When Push Comes to Love: Teaching our kids gratitude
"My child does not appreciate anything! They have so much more than I ever did and yet they don't appreciate it." I hear this from parents pretty frequently and especially around this time of year. Kids get overstimulated around the holidays and want, want, want. And want some more. This is frustrating for parents, understandably. So how can we teach our kids to appreciate what they have, while maintaining our sanity? It is a multi-step process.
First, it is important for parents to understand that they play a huge role in this. Everyone wants their kids to have "more than" they did as a kid. Why? If you think back to your childhood, was it terrible? Even if there were some difficulties or financial strains, can you say that those experiences didn't teach you and help you become the person you are today? Of course extreme cases are different, but our kids are not guaranteed to have more than we did. It is not their right. What they need to have is enough. Then they can make what they want out of that. So, for starters, parents, think about what is enough. What is enough to make your child happy? Not "super" happy, just happy, because super happy and always entertained is not really a good thing.
Next, realize that appreciation does need to be taught. We may not remember our parents teaching us to appreciate things, but by golly, they did! They had to. That's how it works. I remember having to write thank you notes after a birthday party and thinking, "this stinks." But to this day, I write thank you cards and actually like doing so. Kids aren't necessarily going to like doing those things, but they also may not like doing multiplication, another necessary learning process. So actively teaching appreciation is crucial. Here are some suggestions to do so:
Have your child write thank you notes: Even if you write the note and your child signs it, in crayon, with incorrect spelling, have them do it. It is the principle that we are going for here.
Take time for reflection: At the end of each day talk to your child about their favorite part of the day, and least favorite. Talk about what you are thankful for daily.
Talk to them about your childhood: Let them know about the struggles you experienced. And relate that to people who may have struggles in the present day.
It is important to expose kids to what they do not live for them to really appreciate what they do live. Whenever I suggest this to parents, I get looks. Usually this is because the parents themselves are not comfortable seeing and experiencing things different than what they live. It is an uncomfortable thing sometimes, but so important for us as adults as well. Here are some suggestions for things to do with your kids this holiday season (or all year long) to help them experience differences and hopefully feel thankful and appreciate what they have:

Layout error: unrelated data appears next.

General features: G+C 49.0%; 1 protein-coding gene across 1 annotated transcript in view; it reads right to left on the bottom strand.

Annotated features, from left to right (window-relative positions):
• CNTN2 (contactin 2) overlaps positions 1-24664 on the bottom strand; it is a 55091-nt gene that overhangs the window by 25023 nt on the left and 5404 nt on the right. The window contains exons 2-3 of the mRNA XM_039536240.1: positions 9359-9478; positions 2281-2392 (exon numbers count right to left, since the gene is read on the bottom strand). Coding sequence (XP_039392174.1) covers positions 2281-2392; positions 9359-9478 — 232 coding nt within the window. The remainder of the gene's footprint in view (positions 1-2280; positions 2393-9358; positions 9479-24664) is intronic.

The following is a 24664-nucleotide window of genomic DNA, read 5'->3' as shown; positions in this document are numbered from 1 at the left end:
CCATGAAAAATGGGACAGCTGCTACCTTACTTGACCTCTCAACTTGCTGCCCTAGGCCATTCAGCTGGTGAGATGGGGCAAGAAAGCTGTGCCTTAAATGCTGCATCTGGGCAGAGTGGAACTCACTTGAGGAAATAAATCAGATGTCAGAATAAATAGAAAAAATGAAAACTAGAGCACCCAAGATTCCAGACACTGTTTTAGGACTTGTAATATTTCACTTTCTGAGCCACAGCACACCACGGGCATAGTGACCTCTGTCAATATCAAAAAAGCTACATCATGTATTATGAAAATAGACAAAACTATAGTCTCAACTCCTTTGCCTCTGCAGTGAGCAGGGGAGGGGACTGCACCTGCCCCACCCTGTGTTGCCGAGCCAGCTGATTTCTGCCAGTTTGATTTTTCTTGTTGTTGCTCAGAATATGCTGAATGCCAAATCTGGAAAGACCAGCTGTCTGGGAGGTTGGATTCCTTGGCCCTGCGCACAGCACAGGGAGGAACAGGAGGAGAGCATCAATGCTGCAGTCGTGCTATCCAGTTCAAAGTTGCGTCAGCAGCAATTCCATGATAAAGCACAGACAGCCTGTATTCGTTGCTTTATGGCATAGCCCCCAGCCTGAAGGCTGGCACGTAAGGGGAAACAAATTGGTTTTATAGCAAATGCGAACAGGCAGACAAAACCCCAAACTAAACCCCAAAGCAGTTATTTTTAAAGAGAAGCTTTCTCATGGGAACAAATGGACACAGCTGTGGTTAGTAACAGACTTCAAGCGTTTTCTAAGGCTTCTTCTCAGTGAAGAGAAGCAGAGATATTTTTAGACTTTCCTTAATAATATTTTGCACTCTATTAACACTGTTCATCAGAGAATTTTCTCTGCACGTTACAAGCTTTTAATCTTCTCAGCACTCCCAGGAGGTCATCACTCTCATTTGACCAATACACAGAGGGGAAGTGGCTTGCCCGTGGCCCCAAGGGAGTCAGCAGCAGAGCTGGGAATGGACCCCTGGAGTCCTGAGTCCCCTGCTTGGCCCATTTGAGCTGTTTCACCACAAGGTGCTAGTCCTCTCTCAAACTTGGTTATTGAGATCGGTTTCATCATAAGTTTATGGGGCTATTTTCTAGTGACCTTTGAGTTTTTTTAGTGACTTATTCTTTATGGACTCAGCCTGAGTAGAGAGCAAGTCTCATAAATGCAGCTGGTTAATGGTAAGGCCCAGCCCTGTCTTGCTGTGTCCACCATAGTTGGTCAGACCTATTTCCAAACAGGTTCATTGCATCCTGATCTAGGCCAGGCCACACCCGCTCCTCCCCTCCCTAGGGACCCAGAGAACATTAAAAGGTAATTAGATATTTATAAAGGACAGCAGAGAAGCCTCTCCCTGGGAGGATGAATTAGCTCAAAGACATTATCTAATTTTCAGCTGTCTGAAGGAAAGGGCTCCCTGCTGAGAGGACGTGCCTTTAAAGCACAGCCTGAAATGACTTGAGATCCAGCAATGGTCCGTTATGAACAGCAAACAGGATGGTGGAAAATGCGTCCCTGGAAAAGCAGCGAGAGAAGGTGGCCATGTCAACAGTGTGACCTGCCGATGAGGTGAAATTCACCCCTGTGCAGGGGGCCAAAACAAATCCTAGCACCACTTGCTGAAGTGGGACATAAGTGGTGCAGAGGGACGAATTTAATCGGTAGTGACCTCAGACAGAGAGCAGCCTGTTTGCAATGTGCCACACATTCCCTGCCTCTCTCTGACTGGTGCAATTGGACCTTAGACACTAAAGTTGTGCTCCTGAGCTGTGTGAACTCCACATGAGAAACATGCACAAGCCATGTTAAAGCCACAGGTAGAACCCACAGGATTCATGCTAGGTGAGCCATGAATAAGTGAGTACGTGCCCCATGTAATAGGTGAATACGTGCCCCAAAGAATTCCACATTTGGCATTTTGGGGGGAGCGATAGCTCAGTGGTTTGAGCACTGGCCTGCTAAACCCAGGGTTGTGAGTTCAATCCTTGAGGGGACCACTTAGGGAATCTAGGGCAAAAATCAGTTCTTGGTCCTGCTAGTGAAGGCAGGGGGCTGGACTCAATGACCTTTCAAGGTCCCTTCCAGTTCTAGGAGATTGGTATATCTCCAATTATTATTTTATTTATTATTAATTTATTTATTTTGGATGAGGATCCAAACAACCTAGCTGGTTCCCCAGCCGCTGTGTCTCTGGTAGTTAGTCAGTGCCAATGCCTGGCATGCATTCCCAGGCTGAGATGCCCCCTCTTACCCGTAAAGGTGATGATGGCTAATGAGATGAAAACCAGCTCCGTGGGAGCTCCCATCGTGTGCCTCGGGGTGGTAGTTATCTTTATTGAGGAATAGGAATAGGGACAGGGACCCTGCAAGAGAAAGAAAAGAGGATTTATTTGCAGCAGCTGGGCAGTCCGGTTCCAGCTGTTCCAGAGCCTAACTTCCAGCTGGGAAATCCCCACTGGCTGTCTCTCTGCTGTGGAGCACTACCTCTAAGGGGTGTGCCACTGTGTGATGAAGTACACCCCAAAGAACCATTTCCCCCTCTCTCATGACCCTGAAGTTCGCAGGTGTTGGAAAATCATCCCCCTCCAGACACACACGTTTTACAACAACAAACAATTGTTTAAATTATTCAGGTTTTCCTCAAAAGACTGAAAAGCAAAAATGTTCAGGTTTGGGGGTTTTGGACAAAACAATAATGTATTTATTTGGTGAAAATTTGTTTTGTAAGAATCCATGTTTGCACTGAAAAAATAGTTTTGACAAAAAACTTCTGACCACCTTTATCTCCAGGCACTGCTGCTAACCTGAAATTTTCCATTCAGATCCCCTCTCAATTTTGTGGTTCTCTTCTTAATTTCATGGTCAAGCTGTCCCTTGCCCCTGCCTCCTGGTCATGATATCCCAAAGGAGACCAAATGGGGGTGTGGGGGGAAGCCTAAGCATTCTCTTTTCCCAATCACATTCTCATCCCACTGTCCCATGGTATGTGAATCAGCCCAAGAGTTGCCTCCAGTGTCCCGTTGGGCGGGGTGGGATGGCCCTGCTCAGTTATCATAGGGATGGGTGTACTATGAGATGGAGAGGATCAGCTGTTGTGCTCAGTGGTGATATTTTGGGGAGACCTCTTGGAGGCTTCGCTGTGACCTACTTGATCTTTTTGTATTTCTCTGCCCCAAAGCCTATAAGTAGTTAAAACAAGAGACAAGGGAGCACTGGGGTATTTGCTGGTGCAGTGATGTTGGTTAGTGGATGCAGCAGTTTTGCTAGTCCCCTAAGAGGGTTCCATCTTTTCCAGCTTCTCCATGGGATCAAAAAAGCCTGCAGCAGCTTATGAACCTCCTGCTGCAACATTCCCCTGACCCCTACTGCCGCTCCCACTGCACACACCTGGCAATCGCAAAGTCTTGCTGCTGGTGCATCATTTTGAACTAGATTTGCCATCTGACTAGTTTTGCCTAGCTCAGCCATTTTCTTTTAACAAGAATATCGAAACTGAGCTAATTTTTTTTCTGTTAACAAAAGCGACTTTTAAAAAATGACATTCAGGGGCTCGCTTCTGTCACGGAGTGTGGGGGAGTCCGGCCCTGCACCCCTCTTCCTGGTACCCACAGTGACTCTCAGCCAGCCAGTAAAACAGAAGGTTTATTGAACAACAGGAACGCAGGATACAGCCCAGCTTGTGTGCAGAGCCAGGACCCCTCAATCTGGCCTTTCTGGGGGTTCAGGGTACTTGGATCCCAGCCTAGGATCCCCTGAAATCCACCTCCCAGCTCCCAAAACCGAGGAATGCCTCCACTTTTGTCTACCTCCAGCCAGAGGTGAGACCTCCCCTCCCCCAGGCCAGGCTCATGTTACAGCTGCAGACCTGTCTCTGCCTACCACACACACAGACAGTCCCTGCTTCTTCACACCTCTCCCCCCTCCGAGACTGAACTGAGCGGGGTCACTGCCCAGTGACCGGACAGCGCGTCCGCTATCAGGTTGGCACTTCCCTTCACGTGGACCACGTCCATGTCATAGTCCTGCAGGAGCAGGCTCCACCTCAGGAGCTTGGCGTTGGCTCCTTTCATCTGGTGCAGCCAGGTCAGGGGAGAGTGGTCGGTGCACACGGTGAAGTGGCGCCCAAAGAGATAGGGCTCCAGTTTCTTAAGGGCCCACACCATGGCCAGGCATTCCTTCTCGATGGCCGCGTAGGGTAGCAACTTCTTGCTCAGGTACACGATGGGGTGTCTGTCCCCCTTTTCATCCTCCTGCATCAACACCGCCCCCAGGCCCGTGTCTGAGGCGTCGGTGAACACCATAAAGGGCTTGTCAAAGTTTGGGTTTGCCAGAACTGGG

Do volunteer work: Call the local food shelter and see if they need help stocking shelves. Kids can do that kid of work. Have them count all the cans of corn and talk with them about why a food shelter has to be established.
Visit a "Giving Tree" and ask your child to pick a child of their age to buy an item for. It may be a toy or an item of necessity, such as underwear. The important part is that they will need to use their money to do so. Then talk with them about how some kids, their own age, don't have even simple things like a small toy or underwear.
As a family, sponsor another family for the holidays. Call a local agency like Child and Family Agency of Southeastern Connecticut or UCFS and ask about sponsoring a family in need. Low on funds yourself? Make the items and have the kids join in the family fun. If you choose to sponsor a family, it is fun to give them a name, since their identity is confidential. Talk about this family as you prepare their gifts. Let them become a part of your family memories.
This can be a stressful time of year. Kids are amped up. Parents are tired. But it is important to capitalize on gift-giving to teach and show appreciation to our kids as well as one another. And remember, less is more.
If you or your family are struggling this holiday season and are in need of assistance please call Infoline at 211 for information about local resources.
Beverly Carr is a Norwich-based clinical social worker. Her column appears monthly in Grace online. Visit beverlycarr.vpweb.com for more information.